The King Of Whys by Owen

Mike Kinsella has done a lot of time in the Chicago indie-etc. scene, in bands like Cap’n’Jazz, American Football and Joan of Arc. But his most personal music is made in his solo project Owen (no I don’t know the significance of the name). Much of the Owen music has been lo-fi and acoustic, but The King Of Whys is a fully-fledged big-production record. Out on Wichita.

CD £9.99 WEBB485CD

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Vinyl LP £16.99 WEBB485LPC

Orange coloured vinyl LP on Wichita.

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The King Of Whys by Owen
1 review. Write a review for us »

8/10 Alex 2nd August 2016

'The King Of Whys' is Owen's 9th studio album (including 2014 cover album 'Other People's Songs'), and the first featuring original songs since 2013's 'L'Ami du Peuple'. For this album Mike Kinsella recruited Sean Carey of Bon Iver to produce what is possibly his most cohesive release to date.

Kicking off with a single acoustic guitar, opener 'Empty Bottle' then thumps into action with layers of bass, guitar, piano and percussion driving the song forward. Kinsella sings of nights at a "crowded goth show" before the music plunges underwater and into his dreams where "the floor is made of glass". This song works well as an introduction to the album, both thematically and musically. The soundscape of this album is fairly standard Owen on the surface; All songs are driven by an acoustic guitar with percussion, bass and other instruments added around it. However, it's the production of this that sets 'The King Of Whys' apart from its predecessors.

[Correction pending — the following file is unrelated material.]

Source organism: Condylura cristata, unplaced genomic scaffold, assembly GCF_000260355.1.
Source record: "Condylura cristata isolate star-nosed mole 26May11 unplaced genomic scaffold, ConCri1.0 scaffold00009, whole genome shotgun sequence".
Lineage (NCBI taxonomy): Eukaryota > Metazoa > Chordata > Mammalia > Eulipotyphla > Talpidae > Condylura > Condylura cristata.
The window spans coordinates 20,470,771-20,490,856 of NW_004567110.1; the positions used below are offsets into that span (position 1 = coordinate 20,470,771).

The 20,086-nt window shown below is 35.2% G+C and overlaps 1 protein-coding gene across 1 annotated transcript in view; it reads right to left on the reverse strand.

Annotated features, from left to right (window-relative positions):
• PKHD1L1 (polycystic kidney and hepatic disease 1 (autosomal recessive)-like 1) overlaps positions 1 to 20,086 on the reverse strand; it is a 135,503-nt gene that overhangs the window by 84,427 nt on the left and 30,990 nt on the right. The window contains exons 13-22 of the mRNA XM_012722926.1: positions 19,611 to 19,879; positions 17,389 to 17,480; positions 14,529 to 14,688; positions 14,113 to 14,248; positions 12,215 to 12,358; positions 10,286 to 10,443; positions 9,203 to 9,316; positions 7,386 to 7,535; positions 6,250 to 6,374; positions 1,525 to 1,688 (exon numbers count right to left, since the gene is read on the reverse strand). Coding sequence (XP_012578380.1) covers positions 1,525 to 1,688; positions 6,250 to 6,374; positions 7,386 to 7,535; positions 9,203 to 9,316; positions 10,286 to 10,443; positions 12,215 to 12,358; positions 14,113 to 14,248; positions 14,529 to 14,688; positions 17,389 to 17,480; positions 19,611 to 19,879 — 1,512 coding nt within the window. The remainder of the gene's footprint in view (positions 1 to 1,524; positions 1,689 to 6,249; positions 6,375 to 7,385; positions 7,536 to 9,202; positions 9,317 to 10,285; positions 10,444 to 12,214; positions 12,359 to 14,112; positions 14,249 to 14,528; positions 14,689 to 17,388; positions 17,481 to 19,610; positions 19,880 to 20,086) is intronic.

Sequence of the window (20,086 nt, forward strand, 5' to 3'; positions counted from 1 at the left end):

For instance, album highlight 'Tourniquet' begins with Kinsella playing a typical Owen riff on his acoustic guitar. However as the song progresses, more sounds are added gradually with cymbals, drums, piano, synths, horns and even samples of what sounds like broken glass blending together in the mix. All small details, but they combine to create a beautifully rich arrangement unlike almost anything else in Owen's catalogue.

Other highlights include 'Lovers Come And Go', which could probably fit on 2004's 'I Do Perceive' both in terms of music and lyrics, and the deceptively upbeat 'A Burning Soul', a song about his father's alcoholism in which he doesn't particularly sympathise nor does he condemn him; a stance that is common throughout the album.

In all, you know what you're getting with Owen; Beautiful and genuinely affecting acoustic-based music with honest emotion behind it. However, this album is not about finding answers or explanations for these emotions, Kinsella merely offers snapshots which in the end pose more questions than answers.



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